The Night it Rained Rembrandt – 9


Concluding the rewrite of “The Night it Rained Rembrandt.” Confused? Don’t be. Simply begin with part 6 of the narrative and it’ll all be crystal clear.

Might I also suggest giving Halloween Party ’21 a try. The latest horror collection from Gravelight Press, with cover and design by me.

From the disturbing undercurrents of “Insecticide” to the psychologically charged drama “Unwell” to the speculative thriller “Before She’s Gone Forever,” there’s an entire trick-or-treat bag of goodies awaiting you between the pages of this unique anthology. Don’t miss it!

They stood amid the metal wreckage strewn across US 24, the entire cavalcade in pieces. Stopping the convoy had been easy. They had simply awaited its arrival under cover of darkness. Upon its approach, Blitzkrieg had employed telekinesis to veer the vehicles into one another’s paths. He’d remained cognizant not to damage the transport vans and their priceless cargo.

“Let’s find what we’re here for; I don’t like this wind,” Blitzkrieg told MAN FORCE, and the two masked criminals approached the first of the inoperable vans in search of their prize.

In the dark distance car doors were opened as weapons were drawn. Clichéd threats followed. Blitzkrieg and his partner ignored them all. A hail of gunfire shattered the stillness of the early morning but none of the hollow-point bullets hit their mark due in no small part to Blitzkrieg’s mental control of the environment around him. As he kept the law at bay, MAN FORCE tore into the crates one by one. The drivers of he vans had long since fled on foot.

“Got it,” MAN FORCE said, emerging from the back of the second van.

“Let me see.” Blitzkrieg pointed a small flashlight in Jackson’s direction and beheld “The Music Party,” Rembrandt’s 1628 oil on wood that typically hung in the Rijksmuseum at Amsterdam. “Good work.”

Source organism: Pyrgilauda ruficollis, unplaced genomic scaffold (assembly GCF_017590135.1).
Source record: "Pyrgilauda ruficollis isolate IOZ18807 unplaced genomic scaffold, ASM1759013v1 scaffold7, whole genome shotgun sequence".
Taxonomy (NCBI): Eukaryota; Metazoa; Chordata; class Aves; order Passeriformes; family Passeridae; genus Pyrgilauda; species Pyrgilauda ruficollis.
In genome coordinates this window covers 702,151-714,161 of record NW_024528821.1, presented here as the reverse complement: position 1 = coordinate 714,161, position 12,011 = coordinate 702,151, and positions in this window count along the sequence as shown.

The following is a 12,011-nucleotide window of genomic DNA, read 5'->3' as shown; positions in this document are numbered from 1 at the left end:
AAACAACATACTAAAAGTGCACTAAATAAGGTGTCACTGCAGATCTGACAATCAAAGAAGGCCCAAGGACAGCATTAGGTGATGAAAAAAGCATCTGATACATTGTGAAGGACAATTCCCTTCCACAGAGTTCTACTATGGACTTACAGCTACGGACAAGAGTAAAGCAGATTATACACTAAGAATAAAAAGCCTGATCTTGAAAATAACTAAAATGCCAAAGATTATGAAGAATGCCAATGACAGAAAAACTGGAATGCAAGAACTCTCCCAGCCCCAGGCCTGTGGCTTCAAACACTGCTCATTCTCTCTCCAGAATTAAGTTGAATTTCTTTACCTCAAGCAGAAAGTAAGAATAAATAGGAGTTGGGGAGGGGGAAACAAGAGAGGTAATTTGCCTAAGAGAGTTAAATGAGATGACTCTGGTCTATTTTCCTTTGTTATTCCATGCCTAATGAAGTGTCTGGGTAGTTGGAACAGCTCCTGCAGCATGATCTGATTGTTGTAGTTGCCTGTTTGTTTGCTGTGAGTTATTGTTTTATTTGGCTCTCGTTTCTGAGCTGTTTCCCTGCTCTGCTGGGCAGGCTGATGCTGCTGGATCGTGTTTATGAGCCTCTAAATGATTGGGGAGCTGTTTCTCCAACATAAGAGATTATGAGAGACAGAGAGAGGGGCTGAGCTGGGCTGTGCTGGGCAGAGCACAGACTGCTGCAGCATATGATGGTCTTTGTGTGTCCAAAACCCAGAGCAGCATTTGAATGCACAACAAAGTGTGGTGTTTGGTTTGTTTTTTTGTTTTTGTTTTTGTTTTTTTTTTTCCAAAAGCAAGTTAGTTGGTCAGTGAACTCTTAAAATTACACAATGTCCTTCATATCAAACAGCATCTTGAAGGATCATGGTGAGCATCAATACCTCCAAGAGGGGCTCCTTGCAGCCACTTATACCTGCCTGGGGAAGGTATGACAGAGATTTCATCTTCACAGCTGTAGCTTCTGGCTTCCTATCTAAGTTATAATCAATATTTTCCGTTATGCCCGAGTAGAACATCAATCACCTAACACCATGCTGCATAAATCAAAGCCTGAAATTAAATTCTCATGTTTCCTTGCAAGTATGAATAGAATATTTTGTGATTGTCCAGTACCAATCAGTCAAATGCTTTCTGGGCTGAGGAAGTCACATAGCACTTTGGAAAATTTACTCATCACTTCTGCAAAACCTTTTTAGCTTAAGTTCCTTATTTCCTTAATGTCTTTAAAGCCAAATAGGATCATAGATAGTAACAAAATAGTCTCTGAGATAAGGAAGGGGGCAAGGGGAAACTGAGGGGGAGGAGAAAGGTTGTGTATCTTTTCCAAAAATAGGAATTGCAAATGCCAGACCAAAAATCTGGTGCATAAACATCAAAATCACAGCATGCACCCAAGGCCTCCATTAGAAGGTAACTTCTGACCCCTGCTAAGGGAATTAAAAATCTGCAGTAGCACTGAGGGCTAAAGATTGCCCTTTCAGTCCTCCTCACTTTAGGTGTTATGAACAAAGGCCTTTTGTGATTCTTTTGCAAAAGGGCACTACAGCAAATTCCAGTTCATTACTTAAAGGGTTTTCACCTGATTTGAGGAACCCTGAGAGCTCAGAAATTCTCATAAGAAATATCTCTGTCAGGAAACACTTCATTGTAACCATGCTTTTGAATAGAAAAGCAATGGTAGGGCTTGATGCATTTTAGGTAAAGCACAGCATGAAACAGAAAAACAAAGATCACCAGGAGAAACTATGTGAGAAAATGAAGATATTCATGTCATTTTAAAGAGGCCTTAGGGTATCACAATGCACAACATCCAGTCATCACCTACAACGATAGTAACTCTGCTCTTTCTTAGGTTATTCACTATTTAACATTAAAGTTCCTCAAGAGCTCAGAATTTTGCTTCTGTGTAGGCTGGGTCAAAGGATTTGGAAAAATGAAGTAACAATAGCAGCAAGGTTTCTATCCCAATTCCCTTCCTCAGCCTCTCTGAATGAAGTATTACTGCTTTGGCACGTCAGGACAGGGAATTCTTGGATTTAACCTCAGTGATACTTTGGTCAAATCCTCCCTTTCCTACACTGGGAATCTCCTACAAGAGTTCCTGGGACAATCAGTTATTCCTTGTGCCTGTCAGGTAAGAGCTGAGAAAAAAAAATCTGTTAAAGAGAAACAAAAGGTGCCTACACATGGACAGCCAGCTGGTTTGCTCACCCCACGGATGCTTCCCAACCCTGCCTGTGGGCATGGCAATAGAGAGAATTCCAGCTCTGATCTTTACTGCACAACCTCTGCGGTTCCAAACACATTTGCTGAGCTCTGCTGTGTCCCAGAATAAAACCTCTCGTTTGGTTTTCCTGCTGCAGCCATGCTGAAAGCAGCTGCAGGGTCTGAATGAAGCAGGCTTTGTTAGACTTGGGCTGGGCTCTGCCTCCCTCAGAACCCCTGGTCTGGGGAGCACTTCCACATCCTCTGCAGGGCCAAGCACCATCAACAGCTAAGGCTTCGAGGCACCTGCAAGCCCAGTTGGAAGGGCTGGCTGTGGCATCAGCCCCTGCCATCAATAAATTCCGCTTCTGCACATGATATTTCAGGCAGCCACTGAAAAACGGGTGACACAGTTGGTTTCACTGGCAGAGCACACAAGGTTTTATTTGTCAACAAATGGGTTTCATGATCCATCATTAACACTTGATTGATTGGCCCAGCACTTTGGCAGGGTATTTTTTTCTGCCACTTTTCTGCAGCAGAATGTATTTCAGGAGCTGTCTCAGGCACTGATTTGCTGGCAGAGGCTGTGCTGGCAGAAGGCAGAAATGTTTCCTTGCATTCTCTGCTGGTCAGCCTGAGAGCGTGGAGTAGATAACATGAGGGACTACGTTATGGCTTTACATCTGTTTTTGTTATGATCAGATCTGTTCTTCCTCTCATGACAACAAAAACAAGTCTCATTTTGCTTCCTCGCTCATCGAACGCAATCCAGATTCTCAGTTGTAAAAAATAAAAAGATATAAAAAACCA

The gunfire ceased and the night again fell silent.

“You okay flying and holding onto that?”

“Shouldn’t be a problem,” MAN FORCE said and nodded.

“Let’s go. I won’t be able to divert bullets forever.”

Without warning, Jackson screamed. The painting slipped from his grasp as he collapsed to the pavement. Barry searched their surroundings, not sure which silhouetted cop had fired, not sure why his telekinetic shield had failed to prevent the bullet from finding a mark. He suddenly realized there had been no gunfire. He dropped to Jackson’s level. He lay unmoving, hands clutching his head and body semi-fetal. Barry called out to his friend but received no response. Had Barry been a trained physician, he might have recognized that Jackson was experiencing a ruptured brain aneurysm and that emergency treatment was critical to survival. Lacking medical acumen, Barry assumed Jackson’s injury had been sustained by an external force. Jackson suddenly glanced up at Barry in faint moment of awareness.

“I think you’re right,” he managed.

“About what?” Barry asked pensively.

“The wind. Storm’s coming.” Jackson’s body fell limp.

Any emotions Barry might have felt at his friend’s passing were hidden behind his mask and lost in the darkness. First and foremost, theirs was a business partnership, and Barry intended to complete their present assignment.